I have a bit of, there’s like an emotional whiplash that I’m feeling about that because now people are like, “Oh, you also, racism? You too?” I’m like, “What are you talking about? How could I possibly not, with my big mouth in this world there’s no way.” But the thing that really hits me is the amount that we do as women, as women of color, and I think the stakes get higher as you layer on those identities, to suck things up. Right? To suck up exclusion, to suck up not seeing a place for yourself because we got lives to live, we got work to do, we have things that we want to build, we have ideals that we want to see realized, and all of the nonsense that stands in our way would just have us all stay home and hide under the covers really, if we let it. But we don’t.

Joshna Maharaj:

I just turned 44, and I am really exhausted. And it is largely, I think … okay, I’ve taken a big bite. That’s fine. I could just work at a restaurant and make salads and that could’ve been fine. I decided not to do that and I’m going to rebuild the food system instead. Fine, I get it, that’s a lot. However, the brown lady tax that I pay to just be in this world, is expensive. Right? And, I’m never going to see that money back. That was just paying for entry in the room. It’s not like it’s going into some fund and when I’m 84 someone’s going to send me a cheque. It’s not going to happen. So reconciling myself with the fact that that’s the truth too, that I have paid that effort into the wind just to allow myself to be in the room for the conversation.

Joshna Maharaj:

I feel like this is a right now thing, because in these moments where we are all having more conversations to learn about each other, and to sort of wade through this. There’s the unearthed thing of traumas, pain about stuff that was just all locked up in my hips for the last 40 years. It’s like this Pandora’s Box has opened up and I feel a bit overwhelmed in the middle of it all because it’s all work that I have to do. I mean, I could walk around with it all hanging out. I guess I could, that’s an option, but it’s not that graceful, it’s not that comfortable. And we don’t talk enough about the fact that this is a thing. Even just by virtue of the fact that we are women, or most people identify as a woman, you live in this world that’s not built for us. So we have sucked things up.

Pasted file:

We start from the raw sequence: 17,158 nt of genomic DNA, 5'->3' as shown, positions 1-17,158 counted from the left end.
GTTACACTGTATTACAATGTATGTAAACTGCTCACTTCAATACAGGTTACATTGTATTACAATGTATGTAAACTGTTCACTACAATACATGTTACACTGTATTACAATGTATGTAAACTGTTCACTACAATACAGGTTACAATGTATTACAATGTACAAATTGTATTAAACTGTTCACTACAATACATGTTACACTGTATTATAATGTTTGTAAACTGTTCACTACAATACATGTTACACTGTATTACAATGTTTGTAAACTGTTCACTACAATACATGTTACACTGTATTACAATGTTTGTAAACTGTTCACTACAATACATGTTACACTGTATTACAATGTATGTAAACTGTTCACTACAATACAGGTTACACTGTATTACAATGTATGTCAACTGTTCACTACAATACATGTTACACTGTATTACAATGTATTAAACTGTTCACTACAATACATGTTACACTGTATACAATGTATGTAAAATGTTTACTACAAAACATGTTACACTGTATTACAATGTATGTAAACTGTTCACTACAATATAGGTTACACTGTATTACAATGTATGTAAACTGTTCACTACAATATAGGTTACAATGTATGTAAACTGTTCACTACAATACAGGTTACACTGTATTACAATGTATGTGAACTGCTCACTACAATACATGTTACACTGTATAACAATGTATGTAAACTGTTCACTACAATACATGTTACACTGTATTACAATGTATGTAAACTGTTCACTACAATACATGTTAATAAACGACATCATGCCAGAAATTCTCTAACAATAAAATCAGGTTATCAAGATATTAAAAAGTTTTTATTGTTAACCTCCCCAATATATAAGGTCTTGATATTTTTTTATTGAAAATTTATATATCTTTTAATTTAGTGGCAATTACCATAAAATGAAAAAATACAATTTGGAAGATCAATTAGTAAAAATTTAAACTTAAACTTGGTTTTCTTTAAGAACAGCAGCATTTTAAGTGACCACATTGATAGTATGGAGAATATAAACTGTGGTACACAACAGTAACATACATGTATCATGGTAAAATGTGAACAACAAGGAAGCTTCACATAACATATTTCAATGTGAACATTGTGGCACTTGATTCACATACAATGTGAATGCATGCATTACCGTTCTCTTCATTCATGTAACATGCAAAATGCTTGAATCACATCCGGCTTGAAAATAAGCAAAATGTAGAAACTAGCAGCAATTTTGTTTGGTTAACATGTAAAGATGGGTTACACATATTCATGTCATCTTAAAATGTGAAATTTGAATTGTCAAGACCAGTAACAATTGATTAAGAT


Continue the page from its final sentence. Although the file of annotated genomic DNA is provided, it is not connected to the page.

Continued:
Joshna Maharaj:

We’re not the right kind of woman, there is this base … it goes on and on and on. And where is that going. It’s going somewhere real. We get super awesome, and I think it’s a bit of a problem when I really think about how skilled I am at just taking that and packing it away because I’m like, I got no time. I got stuff to do and you’re standing in the way, so I’ll listen to your nonsense for three minutes, but my hips are just taking it all in. What’s the end game on all of this, right? And as we consider, the glory in rebuilding systems, I think we got a figure out a way to manage this other piece, to handle the ugly fallout of history and trauma and attempting to level a playing field in some way.

Joshna Maharaj:

I know that it’s my work to do this, accept the fact that there’s no payback for anything, and this is just unfortunately the circumstances of the world we’re in. And maybe if I’m brave enough to sit on a stage and talk about it we are going to get closer to a world where that’s no longer the situation. But that for me seems to be the most pressing thing, because it feels crazy that I’m at this stage and I’m exhausted, and still really struggling to pay bills. These are two things that are wearing my down, man. Really wearing me down. So that’s where I am right now.

Vanessa Reid:

Thank you, Joshna. Let’s take a breath. There’s a lot in that.

Joshna Maharaj:

Thanks, thanks. Thanks for listening to all that.

Vanessa Reid:

Hi BE.

BE Alink:

There were very many things that went through my head listening to you two. When I grew up, I did not fit in the construct of a boy or a girl, so I had to reinvent myself because there was no language for how I felt. Because I reinvented myself I thought I’m so cool with all the differences, and you go into the world and then all of sudden I found myself … and I want to bring up this once instance where I was in a conference a few years ago where the room was divided between the black people there and the Hispanic people here, and the white people here. I was like, what the fuck? A friend of mine who happened to be in the black corner was there, and that nearly felt like I had to sort of bridge a threshold to go to that area.

BE Alink:

As I was there, somebody on stage made us do an exercise, and the exercise was turn to the two people right and left of you and tell them about your heritage. Wherever, how long you think you can think back. I happened to sit with two black women, because I moved over to that corner. They both told me they come from Georgia, amputated past, slavery, do not know where I come from in Africa. The other one a similar story. I said, “Well I come from the same village in the Netherlands until the 1500, as far as we can think back, we’re from the same village.” Then I said, “And it’s so nice to learn about your history.” One of them luckily gave me the gift of leaning forward to me and saying, “That’s your history too.” And I was like, holy fuck.